Oil exports helped increase Saudi Arabia’s current account surplus by 148.7 percent in the three-month period ending in September, the Saudi Central Bank said in a report.
This signalled a reversal of a $0.7 billion deficit in the same period last year, with the surplus now standing at $21.7 billion.
The upswing in the current account balance was attributed to a strengthening surplus in the goods balance which reached $37.9 billion in the third quarter, up from $28.9 billion in the previous one.
In particular, oil exports surged by 19.4 percent — quarter-on-quarter — to stand at $55.1 billion while non-oil exports rose by 6.2 percent to $18.3 billion.
Moreover, the services trade deficit narrowed by 17.6 percent to hit $10.9 billion. Noticeably, the balance for financial services reversed a deficit of $220 million in the second quarter to a surplus of $473 million.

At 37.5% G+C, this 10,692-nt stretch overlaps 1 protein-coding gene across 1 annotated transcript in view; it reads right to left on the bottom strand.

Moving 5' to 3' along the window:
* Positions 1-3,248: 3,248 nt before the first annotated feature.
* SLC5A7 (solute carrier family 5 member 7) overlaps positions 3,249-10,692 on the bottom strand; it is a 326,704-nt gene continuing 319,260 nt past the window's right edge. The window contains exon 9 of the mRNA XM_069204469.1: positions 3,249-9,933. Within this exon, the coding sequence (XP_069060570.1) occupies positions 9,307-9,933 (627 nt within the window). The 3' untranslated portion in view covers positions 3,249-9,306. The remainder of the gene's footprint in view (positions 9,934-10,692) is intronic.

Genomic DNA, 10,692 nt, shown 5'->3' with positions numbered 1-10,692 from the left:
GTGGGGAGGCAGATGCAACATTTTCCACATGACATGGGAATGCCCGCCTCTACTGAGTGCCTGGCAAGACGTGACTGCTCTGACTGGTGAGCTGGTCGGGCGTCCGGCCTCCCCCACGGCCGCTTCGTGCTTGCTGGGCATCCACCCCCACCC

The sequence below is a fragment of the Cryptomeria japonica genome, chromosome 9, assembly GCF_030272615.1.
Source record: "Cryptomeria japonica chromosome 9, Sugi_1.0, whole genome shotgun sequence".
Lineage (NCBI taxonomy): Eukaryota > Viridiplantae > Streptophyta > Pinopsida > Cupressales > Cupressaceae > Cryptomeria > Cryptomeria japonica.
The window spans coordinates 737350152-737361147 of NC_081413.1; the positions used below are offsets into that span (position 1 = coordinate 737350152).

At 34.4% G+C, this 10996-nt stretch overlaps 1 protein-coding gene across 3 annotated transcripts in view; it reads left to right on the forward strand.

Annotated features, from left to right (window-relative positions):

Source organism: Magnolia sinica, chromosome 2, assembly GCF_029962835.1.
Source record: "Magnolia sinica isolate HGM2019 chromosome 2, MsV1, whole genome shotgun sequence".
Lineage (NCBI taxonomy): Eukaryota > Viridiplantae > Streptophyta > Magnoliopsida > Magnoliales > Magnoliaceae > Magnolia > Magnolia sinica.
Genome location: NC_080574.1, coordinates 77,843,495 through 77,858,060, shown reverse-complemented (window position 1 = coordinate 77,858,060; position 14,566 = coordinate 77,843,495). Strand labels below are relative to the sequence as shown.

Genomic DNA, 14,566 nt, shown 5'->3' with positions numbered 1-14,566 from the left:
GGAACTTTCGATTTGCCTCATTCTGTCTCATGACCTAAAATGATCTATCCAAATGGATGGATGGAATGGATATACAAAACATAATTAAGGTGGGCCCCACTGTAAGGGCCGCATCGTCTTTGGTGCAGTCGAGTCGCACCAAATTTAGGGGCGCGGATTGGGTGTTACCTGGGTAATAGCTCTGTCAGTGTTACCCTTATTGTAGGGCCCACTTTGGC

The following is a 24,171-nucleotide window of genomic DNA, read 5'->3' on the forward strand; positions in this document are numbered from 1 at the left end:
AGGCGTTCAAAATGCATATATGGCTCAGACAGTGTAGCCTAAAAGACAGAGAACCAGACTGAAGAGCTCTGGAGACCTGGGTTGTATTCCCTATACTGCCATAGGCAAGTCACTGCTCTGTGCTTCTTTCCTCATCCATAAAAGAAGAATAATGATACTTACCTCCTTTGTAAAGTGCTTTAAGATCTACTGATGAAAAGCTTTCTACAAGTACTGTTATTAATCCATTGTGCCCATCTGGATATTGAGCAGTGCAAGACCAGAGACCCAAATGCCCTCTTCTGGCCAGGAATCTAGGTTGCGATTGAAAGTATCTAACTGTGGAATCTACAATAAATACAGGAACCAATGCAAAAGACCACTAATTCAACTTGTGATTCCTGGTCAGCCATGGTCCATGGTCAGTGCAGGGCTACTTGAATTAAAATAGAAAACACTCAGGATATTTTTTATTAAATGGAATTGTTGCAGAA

Workers’ remittances abroad went by a yearly 11.8 percent to be valued at $10.1 billion, in a sign that foreign employees are sending more money to their home countries.
Additionally, the Kingdom’s net foreign direct investment reached $1.75 billion in the third quarter, easing significantly from the previous quarter’s figure of $13.8 billion. Yet, it experienced an annual growth of 61.1 percent.
The second quarter figure for net FDI was the highest since 2010 and was mainly attributable to a $12.4 billion infrastructure deal between Aramco and a global investor consortium.